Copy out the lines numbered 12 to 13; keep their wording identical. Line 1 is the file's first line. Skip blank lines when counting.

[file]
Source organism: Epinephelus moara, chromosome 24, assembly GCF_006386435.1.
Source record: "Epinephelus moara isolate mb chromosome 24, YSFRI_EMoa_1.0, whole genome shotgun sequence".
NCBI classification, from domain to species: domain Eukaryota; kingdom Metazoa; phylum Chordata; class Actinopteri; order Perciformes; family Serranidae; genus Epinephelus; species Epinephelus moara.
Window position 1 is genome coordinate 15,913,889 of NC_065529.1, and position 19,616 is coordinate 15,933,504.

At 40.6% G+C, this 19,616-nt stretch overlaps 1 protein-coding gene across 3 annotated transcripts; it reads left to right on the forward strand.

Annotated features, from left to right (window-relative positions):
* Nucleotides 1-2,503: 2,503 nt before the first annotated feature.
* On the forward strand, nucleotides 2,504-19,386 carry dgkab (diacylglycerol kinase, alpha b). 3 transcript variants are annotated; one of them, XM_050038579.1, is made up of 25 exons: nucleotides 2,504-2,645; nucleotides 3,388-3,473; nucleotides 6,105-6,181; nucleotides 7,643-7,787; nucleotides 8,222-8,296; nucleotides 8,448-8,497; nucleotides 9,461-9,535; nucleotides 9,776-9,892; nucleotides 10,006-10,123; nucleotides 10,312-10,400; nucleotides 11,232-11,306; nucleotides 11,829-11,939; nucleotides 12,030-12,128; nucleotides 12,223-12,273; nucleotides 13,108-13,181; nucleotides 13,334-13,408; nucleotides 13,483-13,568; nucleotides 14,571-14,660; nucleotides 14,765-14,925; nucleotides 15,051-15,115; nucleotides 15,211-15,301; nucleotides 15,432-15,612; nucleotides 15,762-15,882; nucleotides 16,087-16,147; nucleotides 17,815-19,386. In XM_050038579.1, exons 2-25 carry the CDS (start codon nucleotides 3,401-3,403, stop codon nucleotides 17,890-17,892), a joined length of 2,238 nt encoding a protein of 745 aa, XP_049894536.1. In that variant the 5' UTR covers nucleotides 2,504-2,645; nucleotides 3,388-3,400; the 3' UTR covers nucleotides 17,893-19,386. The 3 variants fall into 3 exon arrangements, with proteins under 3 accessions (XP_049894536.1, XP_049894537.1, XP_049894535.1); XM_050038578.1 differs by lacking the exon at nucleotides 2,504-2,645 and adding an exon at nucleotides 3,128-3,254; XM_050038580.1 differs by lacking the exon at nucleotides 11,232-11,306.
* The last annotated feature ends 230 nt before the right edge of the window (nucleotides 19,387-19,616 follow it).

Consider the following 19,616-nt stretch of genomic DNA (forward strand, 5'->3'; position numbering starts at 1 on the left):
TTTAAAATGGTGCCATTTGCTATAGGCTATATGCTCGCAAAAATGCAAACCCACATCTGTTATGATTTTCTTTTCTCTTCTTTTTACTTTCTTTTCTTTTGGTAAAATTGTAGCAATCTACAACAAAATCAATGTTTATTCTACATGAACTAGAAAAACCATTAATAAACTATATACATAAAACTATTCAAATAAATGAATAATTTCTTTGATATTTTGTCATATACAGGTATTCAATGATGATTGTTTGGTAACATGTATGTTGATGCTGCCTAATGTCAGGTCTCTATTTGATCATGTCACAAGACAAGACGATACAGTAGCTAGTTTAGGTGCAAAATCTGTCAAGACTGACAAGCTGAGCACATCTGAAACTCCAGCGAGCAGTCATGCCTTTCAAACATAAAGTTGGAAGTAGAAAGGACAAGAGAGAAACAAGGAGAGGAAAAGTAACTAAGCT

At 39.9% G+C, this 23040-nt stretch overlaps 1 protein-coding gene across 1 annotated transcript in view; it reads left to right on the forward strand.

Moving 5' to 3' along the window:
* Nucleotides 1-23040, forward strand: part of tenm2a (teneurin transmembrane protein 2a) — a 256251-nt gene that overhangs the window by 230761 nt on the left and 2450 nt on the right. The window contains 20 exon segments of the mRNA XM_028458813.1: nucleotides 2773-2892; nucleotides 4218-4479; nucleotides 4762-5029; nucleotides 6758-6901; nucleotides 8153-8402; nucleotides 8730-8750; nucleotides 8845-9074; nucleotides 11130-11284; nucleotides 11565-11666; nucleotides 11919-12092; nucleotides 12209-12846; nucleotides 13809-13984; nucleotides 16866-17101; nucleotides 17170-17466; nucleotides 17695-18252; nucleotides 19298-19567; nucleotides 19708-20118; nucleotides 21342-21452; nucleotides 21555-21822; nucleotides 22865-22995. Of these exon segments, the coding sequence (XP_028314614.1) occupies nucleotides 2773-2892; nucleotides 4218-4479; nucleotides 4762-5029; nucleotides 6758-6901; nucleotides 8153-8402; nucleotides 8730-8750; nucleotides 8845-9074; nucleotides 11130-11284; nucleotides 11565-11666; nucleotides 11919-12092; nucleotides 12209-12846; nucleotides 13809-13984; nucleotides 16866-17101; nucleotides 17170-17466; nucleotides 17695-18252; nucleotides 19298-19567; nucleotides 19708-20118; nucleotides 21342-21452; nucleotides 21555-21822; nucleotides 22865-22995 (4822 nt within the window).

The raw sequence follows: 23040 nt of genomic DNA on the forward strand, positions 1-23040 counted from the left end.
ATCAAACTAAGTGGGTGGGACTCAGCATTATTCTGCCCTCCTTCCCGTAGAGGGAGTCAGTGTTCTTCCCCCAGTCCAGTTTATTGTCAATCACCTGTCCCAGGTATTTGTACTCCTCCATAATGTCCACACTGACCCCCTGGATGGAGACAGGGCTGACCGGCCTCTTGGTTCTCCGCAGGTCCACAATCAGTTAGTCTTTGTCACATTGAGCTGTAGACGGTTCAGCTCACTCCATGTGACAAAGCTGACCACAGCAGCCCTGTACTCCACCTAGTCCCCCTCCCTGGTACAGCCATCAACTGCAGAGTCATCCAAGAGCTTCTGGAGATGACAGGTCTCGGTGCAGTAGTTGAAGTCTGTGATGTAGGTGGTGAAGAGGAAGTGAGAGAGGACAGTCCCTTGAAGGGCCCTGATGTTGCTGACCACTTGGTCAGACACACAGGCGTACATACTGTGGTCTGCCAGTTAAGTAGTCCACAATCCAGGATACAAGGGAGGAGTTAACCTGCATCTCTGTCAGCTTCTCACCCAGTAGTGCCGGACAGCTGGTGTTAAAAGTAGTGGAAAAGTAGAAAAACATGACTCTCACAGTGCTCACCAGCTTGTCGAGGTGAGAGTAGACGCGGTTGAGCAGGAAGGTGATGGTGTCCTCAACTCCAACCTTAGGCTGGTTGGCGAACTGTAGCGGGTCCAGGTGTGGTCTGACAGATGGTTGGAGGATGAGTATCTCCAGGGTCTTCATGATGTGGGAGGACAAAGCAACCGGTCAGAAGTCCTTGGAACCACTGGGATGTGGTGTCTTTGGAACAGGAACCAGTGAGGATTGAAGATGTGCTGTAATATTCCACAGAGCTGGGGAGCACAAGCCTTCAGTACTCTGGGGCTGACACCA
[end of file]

At 39.9% G+C, this 23040-nt stretch overlaps 1 protein-coding gene across 1 annotated transcript in view; it reads left to right on the forward strand.

Moving 5' to 3' along the window: